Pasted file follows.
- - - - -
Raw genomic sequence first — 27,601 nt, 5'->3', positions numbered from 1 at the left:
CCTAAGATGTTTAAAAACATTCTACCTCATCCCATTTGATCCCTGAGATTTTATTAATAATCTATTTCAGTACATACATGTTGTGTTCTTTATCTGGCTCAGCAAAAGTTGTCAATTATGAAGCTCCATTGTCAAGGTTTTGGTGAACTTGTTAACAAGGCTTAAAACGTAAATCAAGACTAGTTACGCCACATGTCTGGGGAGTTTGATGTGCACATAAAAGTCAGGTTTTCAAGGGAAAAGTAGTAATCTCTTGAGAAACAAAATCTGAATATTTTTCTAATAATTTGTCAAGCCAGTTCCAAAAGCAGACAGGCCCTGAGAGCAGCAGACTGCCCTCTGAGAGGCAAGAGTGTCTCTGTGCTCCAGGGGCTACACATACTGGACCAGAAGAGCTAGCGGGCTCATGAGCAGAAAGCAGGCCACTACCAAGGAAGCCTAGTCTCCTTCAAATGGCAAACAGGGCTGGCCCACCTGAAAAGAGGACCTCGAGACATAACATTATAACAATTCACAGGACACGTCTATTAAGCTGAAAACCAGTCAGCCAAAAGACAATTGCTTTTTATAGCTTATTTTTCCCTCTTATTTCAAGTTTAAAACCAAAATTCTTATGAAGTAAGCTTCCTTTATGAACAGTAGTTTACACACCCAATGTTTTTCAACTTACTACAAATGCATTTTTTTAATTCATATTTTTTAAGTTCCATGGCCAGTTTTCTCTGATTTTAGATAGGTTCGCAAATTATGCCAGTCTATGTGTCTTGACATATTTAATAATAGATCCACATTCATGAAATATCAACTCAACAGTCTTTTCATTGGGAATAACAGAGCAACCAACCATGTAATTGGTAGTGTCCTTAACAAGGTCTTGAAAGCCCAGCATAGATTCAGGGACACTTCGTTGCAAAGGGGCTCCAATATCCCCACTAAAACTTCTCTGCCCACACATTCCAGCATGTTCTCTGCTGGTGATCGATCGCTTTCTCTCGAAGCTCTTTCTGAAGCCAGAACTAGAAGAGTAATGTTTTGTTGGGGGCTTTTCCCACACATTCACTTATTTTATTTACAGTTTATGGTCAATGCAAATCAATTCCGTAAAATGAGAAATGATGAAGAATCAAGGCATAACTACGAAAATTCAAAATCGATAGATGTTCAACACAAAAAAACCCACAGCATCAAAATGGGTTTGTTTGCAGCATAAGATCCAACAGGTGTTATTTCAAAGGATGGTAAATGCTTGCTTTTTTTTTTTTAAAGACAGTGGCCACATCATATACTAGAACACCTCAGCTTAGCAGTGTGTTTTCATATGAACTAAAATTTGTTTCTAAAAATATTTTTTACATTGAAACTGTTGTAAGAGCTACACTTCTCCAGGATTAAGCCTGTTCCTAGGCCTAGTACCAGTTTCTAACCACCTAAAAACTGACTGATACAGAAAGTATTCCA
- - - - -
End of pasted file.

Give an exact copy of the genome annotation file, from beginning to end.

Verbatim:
Raw genomic sequence first — 27,601 nt, 5'->3', positions numbered from 1 at the left:
CCTAAGATGTTTAAAAACATTCTACCTCATCCCATTTGATCCCTGAGATTTTATTAATAATCTATTTCAGTACATACATGTTGTGTTCTTTATCTGGCTCAGCAAAAGTTGTCAATTATGAAGCTCCATTGTCAAGGTTTTGGTGAACTTGTTAACAAGGCTTAAAACGTAAATCAAGACTAGTTACGCCACATGTCTGGGGAGTTTGATGTGCACATAAAAGTCAGGTTTTCAAGGGAAAAGTAGTAATCTCTTGAGAAACAAAATCTGAATATTTTTCTAATAATTTGTCAAGCCAGTTCCAAAAGCAGACAGGCCCTGAGAGCAGCAGACTGCCCTCTGAGAGGCAAGAGTGTCTCTGTGCTCCAGGGGCTACACATACTGGACCAGAAGAGCTAGCGGGCTCATGAGCAGAAAGCAGGCCACTACCAAGGAAGCCTAGTCTCCTTCAAATGGCAAACAGGGCTGGCCCACCTGAAAAGAGGACCTCGAGACATAACATTATAACAATTCACAGGACACGTCTATTAAGCTGAAAACCAGTCAGCCAAAAGACAATTGCTTTTTATAGCTTATTTTTCCCTCTTATTTCAAGTTTAAAACCAAAATTCTTATGAAGTAAGCTTCCTTTATGAACAGTAGTTTACACACCCAATGTTTTTCAACTTACTACAAATGCATTTTTTTAATTCATATTTTTTAAGTTCCATGGCCAGTTTTCTCTGATTTTAGATAGGTTCGCAAATTATGCCAGTCTATGTGTCTTGACATATTTAATAATAGATCCACATTCATGAAATATCAACTCAACAGTCTTTTCATTGGGAATAACAGAGCAACCAACCATGTAATTGGTAGTGTCCTTAACAAGGTCTTGAAAGCCCAGCATAGATTCAGGGACACTTCGTTGCAAAGGGGCTCCAATATCCCCACTAAAACTTCTCTGCCCACACATTCCAGCATGTTCTCTGCTGGTGATCGATCGCTTTCTCTCGAAGCTCTTTCTGAAGCCAGAACTAGAAGAGTAATGTTTTGTTGGGGGCTTTTCCCACACATTCACTTATTTTATTTACAGTTTATGGTCAATGCAAATCAATTCCGTAAAATGAGAAATGATGAAGAATCAAGGCATAACTACGAAAATTCAAAATCGATAGATGTTCAACACAAAAAAACCCACAGCATCAAAATGGGTTTGTTTGCAGCATAAGATCCAACAGGTGTTATTTCAAAGGATGGTAAATGCTTGCTTTTTTTTTTTTAAAGACAGTGGCCACATCATATACTAGAACACCTCAGCTTAGCAGTGTGTTTTCATATGAACTAAAATTTGTTTCTAAAAATATTTTTTACATTGAAACTGTTGTAAGAGCTACACTTCTCCAGGATTAAGCCTGTTCCTAGGCCTAGTACCAGTTTCTAACCACCTAAAAACTGACTGATACAGAAAGTATTCCA